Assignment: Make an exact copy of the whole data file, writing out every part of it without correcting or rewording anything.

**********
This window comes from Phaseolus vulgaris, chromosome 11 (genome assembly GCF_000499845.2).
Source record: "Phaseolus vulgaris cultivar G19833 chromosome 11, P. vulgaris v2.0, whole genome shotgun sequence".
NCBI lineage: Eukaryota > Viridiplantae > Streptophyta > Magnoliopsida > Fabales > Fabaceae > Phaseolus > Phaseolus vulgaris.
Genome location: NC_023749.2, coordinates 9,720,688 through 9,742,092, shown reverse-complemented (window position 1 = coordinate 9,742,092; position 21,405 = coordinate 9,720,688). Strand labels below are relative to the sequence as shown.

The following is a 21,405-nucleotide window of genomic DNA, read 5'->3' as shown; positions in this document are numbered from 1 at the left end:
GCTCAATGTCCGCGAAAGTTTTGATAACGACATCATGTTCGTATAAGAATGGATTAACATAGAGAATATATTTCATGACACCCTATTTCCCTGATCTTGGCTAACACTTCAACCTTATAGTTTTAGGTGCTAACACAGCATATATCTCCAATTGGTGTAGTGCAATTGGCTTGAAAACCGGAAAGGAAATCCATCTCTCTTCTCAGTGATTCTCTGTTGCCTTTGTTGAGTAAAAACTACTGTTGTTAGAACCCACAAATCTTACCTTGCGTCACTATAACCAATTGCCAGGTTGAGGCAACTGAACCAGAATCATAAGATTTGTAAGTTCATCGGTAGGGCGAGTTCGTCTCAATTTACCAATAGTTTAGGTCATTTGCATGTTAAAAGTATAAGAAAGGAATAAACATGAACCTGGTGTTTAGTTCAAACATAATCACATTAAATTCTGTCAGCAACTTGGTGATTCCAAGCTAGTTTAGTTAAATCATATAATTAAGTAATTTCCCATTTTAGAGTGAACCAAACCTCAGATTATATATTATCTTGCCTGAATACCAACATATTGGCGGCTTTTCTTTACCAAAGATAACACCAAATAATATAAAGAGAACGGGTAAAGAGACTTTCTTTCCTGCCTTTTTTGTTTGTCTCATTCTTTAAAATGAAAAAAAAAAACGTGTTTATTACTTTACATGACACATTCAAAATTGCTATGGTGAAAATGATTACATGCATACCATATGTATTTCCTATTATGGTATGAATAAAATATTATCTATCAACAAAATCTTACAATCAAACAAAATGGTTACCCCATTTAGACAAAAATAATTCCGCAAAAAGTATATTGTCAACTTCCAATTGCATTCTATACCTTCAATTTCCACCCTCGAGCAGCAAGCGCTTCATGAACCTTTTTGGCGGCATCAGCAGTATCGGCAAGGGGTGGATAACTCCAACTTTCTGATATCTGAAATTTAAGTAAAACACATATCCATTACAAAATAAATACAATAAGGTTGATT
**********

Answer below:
This window comes from Phaseolus vulgaris, chromosome 11 (genome assembly GCF_000499845.2).
Source record: "Phaseolus vulgaris cultivar G19833 chromosome 11, P. vulgaris v2.0, whole genome shotgun sequence".
NCBI lineage: Eukaryota > Viridiplantae > Streptophyta > Magnoliopsida > Fabales > Fabaceae > Phaseolus > Phaseolus vulgaris.
Genome location: NC_023749.2, coordinates 9,720,688 through 9,742,092, shown reverse-complemented (window position 1 = coordinate 9,742,092; position 21,405 = coordinate 9,720,688). Strand labels below are relative to the sequence as shown.

The following is a 21,405-nucleotide window of genomic DNA, read 5'->3' as shown; positions in this document are numbered from 1 at the left end:
GCTCAATGTCCGCGAAAGTTTTGATAACGACATCATGTTCGTATAAGAATGGATTAACATAGAGAATATATTTCATGACACCCTATTTCCCTGATCTTGGCTAACACTTCAACCTTATAGTTTTAGGTGCTAACACAGCATATATCTCCAATTGGTGTAGTGCAATTGGCTTGAAAACCGGAAAGGAAATCCATCTCTCTTCTCAGTGATTCTCTGTTGCCTTTGTTGAGTAAAAACTACTGTTGTTAGAACCCACAAATCTTACCTTGCGTCACTATAACCAATTGCCAGGTTGAGGCAACTGAACCAGAATCATAAGATTTGTAAGTTCATCGGTAGGGCGAGTTCGTCTCAATTTACCAATAGTTTAGGTCATTTGCATGTTAAAAGTATAAGAAAGGAATAAACATGAACCTGGTGTTTAGTTCAAACATAATCACATTAAATTCTGTCAGCAACTTGGTGATTCCAAGCTAGTTTAGTTAAATCATATAATTAAGTAATTTCCCATTTTAGAGTGAACCAAACCTCAGATTATATATTATCTTGCCTGAATACCAACATATTGGCGGCTTTTCTTTACCAAAGATAACACCAAATAATATAAAGAGAACGGGTAAAGAGACTTTCTTTCCTGCCTTTTTTGTTTGTCTCATTCTTTAAAATGAAAAAAAAAAACGTGTTTATTACTTTACATGACACATTCAAAATTGCTATGGTGAAAATGATTACATGCATACCATATGTATTTCCTATTATGGTATGAATAAAATATTATCTATCAACAAAATCTTACAATCAAACAAAATGGTTACCCCATTTAGACAAAAATAATTCCGCAAAAAGTATATTGTCAACTTCCAATTGCATTCTATACCTTCAATTTCCACCCTCGAGCAGCAAGCGCTTCATGAACCTTTTTGGCGGCATCAGCAGTATCGGCAAGGGGTGGATAACTCCAACTTTCTGATATCTGAAATTTAAGTAAAACACATATCCATTACAAAATAAATACAATAAGGTTGATT